From the approval of a super council to a major consultation into scrapping rubbish tips – 2018 has been an eventful year for Bucks politics.
During an interview this week, county council leader Martin Tett, reflected on the highs and lows of the past year as Christmas approaches.
The bid for a unitary authority has taken up a large chunk of the leader’s year, after the government said it was “minded to approve” Bucks County Council’s business case in March, then officially gave it the green light in November.
By April 2020 the county and district councils in Bucks will all be abolished and replaced with one super council, with some services passed down to town and parish councils.
Cllr Tett said he is particularly proud of the council’s work towards catching people who illegally dump waste in the county stating: “we are one of the most aggressive fly-tipping prosecutors in the country”.
After a difficult financial year due to funding cuts from central government, the council is expecting to deliver a balanced budget in March, despite children’s services facing a £10 million overspend earlier this year.
Cllr Tett said: “We have delivered a balanced budget, or will do by the end of March.
“We were running at a £10 million deficit on children’s services and a £4 million deficit on adults.
“These were really massive financial pressures, but we have managed to cope with them because we really are, despite what people say, a very well-run financially prudent council.
“We do have the capability to manage these sorts of shocks, I am very confident we will run a balanced budget.”
Cllr Tett said plans to close rubbish tips are “disappointing”, however he said it is the only realistic option to save £1 million within the service.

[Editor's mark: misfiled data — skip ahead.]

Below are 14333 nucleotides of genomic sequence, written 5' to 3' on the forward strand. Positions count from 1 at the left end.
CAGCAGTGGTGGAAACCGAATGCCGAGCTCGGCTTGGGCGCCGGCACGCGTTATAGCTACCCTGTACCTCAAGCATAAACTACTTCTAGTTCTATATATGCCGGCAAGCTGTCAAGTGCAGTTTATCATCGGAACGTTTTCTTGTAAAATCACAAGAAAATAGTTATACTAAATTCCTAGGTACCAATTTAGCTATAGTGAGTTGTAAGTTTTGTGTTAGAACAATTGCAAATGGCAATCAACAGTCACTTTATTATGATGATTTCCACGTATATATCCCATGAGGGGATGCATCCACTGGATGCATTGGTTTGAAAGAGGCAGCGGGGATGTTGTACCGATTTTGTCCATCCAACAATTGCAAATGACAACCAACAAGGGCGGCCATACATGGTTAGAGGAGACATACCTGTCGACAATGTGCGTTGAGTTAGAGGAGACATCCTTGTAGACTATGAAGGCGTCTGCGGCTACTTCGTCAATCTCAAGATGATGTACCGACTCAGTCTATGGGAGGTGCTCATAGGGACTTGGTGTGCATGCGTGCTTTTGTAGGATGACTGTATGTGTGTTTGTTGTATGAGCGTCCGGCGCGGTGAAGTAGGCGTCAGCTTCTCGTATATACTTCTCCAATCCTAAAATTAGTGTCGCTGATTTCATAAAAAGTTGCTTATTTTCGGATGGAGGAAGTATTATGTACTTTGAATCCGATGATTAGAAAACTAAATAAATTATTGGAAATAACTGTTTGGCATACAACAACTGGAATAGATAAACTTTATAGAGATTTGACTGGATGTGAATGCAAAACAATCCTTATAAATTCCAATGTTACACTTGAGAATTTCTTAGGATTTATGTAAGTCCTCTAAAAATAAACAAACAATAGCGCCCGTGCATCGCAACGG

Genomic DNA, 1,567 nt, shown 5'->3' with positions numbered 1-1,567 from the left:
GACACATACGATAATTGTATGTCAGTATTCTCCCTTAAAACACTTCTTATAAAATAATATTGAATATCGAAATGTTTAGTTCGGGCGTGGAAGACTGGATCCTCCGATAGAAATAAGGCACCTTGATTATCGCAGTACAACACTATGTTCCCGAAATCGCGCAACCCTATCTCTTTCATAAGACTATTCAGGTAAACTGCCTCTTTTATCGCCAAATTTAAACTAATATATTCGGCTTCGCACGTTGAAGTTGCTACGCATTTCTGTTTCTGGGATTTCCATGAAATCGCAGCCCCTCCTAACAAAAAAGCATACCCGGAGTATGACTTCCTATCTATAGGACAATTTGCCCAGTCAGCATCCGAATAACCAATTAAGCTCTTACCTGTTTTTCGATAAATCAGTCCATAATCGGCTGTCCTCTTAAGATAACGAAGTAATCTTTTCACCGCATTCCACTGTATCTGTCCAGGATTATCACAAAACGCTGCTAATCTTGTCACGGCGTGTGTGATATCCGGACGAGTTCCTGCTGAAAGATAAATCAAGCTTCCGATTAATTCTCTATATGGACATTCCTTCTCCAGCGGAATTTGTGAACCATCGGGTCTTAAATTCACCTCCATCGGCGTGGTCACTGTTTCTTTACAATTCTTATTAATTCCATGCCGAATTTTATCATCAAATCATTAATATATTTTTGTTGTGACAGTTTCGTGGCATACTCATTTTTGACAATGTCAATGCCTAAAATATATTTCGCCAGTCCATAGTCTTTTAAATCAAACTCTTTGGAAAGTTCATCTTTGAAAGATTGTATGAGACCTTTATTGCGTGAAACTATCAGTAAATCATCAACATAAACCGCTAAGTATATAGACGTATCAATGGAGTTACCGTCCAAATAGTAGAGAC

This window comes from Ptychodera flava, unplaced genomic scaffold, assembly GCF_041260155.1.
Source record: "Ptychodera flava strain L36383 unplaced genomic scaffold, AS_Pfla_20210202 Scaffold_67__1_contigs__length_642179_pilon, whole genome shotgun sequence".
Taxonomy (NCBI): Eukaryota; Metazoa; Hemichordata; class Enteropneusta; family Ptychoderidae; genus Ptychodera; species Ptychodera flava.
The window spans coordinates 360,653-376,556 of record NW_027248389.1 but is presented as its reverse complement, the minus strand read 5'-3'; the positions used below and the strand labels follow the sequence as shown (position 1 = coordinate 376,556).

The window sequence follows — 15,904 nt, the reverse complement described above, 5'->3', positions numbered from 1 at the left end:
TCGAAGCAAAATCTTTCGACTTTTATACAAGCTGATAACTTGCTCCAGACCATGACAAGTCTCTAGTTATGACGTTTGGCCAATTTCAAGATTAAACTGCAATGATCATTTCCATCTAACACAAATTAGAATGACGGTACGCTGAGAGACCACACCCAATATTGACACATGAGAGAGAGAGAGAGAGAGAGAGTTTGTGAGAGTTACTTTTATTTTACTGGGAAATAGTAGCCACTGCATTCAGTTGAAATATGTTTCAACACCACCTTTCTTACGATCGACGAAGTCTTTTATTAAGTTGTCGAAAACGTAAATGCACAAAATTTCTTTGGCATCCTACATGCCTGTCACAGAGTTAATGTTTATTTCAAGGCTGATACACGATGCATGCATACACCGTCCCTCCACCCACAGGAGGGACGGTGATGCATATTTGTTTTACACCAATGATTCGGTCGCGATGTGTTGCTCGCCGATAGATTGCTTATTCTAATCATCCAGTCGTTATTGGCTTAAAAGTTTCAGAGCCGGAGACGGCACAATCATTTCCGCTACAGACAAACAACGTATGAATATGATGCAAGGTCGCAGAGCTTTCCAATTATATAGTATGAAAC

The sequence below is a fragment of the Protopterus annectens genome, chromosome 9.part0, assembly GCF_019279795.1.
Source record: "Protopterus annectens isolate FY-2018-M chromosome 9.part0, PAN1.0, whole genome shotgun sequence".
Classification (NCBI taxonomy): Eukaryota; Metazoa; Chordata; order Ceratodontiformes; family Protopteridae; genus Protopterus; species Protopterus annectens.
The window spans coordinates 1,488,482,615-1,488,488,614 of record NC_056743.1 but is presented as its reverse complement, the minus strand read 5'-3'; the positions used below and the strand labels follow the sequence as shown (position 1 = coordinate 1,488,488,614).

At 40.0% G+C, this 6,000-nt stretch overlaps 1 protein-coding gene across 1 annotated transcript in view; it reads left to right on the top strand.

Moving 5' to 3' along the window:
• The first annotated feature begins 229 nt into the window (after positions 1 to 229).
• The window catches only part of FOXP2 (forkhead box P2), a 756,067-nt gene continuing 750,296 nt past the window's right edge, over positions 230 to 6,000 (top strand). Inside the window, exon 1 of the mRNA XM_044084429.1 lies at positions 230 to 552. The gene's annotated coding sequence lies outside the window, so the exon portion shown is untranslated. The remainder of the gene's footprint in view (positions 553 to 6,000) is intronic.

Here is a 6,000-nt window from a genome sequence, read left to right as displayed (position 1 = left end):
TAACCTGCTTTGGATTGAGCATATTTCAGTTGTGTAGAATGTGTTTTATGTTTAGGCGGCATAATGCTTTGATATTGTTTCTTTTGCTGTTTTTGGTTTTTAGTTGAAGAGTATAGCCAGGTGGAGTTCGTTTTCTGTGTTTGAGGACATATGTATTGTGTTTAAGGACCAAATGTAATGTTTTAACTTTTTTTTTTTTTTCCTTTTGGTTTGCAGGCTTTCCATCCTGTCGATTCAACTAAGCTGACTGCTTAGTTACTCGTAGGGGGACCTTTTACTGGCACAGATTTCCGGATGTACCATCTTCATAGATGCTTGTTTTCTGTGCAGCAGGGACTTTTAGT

He said he is concerned fly-tipping may increase if the tips close down, but said he hopes “law abiding residents” will not find a new system “too much of an inconvenience.”
Cllr Tett said: “The evidence I have been shown seems to indicate it is predominantly commercial fly-tipping, so it tends to be traders who fly-tip.
“I would rather not have any changes on the household waste sites, it’s just the reality of it.
“The financial pressures are such that we have to find over £1 million worth of extra funding and we have looked at all the options and looking at some sort of restructuring of the sites is the only option that will safe that amount of money.”
He added a fresh consultation into controversial cuts to children’s centres went “really well” as the council continues to push forward with plans.
The state of the county’s roads have been another hot topic of discussion over the past year, as harsh winter weather destroyed Bucks road surfaces.
Although he was “deluged” with complaints earlier on in the year, Cllr Tett said he was pleased to see a major improvement in the state of the roads after £25 million was invested in repairs.
However, he has made repeated warnings in recent weeks that residents should expect the state of the roads to deteriorate again this winter.
The leader also welcomed the news the council will receive £150,000 from government as a reward for production an “excellent” culture strategy – which aims to create a more holistic approach to managing tourism in the area.